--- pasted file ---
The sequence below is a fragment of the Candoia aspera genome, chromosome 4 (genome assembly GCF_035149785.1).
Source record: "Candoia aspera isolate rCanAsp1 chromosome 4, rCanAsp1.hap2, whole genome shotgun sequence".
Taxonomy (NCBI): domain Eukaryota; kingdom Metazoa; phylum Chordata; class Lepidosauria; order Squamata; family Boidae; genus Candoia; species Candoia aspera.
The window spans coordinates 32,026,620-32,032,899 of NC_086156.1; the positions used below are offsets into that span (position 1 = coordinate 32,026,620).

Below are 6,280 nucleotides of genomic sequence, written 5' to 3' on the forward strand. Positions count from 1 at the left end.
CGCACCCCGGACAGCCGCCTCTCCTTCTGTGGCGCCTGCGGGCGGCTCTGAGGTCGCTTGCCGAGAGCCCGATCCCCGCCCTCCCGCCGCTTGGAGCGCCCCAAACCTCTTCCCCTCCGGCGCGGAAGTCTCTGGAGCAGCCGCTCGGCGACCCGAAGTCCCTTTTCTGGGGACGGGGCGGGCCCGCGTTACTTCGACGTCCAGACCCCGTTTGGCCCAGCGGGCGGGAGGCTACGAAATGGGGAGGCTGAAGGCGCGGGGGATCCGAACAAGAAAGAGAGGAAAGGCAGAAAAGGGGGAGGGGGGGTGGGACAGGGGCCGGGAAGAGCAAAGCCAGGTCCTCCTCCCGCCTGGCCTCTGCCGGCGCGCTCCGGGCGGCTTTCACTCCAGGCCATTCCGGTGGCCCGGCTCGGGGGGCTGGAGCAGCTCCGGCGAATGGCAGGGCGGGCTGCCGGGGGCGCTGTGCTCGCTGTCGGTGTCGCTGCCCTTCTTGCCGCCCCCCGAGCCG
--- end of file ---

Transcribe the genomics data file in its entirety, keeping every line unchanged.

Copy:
The sequence below is a fragment of the Candoia aspera genome, chromosome 4 (genome assembly GCF_035149785.1).
Source record: "Candoia aspera isolate rCanAsp1 chromosome 4, rCanAsp1.hap2, whole genome shotgun sequence".
Taxonomy (NCBI): domain Eukaryota; kingdom Metazoa; phylum Chordata; class Lepidosauria; order Squamata; family Boidae; genus Candoia; species Candoia aspera.
The window spans coordinates 32,026,620-32,032,899 of NC_086156.1; the positions used below are offsets into that span (position 1 = coordinate 32,026,620).

Below are 6,280 nucleotides of genomic sequence, written 5' to 3' on the forward strand. Positions count from 1 at the left end.
CGCACCCCGGACAGCCGCCTCTCCTTCTGTGGCGCCTGCGGGCGGCTCTGAGGTCGCTTGCCGAGAGCCCGATCCCCGCCCTCCCGCCGCTTGGAGCGCCCCAAACCTCTTCCCCTCCGGCGCGGAAGTCTCTGGAGCAGCCGCTCGGCGACCCGAAGTCCCTTTTCTGGGGACGGGGCGGGCCCGCGTTACTTCGACGTCCAGACCCCGTTTGGCCCAGCGGGCGGGAGGCTACGAAATGGGGAGGCTGAAGGCGCGGGGGATCCGAACAAGAAAGAGAGGAAAGGCAGAAAAGGGGGAGGGGGGGTGGGACAGGGGCCGGGAAGAGCAAAGCCAGGTCCTCCTCCCGCCTGGCCTCTGCCGGCGCGCTCCGGGCGGCTTTCACTCCAGGCCATTCCGGTGGCCCGGCTCGGGGGGCTGGAGCAGCTCCGGCGAATGGCAGGGCGGGCTGCCGGGGGCGCTGTGCTCGCTGTCGGTGTCGCTGCCCTTCTTGCCGCCCCCCGAGCCG